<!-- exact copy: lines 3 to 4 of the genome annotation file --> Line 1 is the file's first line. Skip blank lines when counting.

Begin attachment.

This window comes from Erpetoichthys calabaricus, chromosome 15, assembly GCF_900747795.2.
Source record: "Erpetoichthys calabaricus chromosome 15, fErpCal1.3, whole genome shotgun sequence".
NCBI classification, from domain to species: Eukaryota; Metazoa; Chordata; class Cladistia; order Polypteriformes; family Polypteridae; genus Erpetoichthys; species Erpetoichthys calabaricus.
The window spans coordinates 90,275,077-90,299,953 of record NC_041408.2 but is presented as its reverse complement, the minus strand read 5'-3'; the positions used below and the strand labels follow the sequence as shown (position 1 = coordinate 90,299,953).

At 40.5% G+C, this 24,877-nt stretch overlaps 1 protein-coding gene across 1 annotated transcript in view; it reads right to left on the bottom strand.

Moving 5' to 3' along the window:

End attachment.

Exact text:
NCBI classification, from domain to species: Eukaryota; Metazoa; Chordata; class Cladistia; order Polypteriformes; family Polypteridae; genus Erpetoichthys; species Erpetoichthys calabaricus.
The window spans coordinates 90,275,077-90,299,953 of record NC_041408.2 but is presented as its reverse complement, the minus strand read 5'-3'; the positions used below and the strand labels follow the sequence as shown (position 1 = coordinate 90,299,953).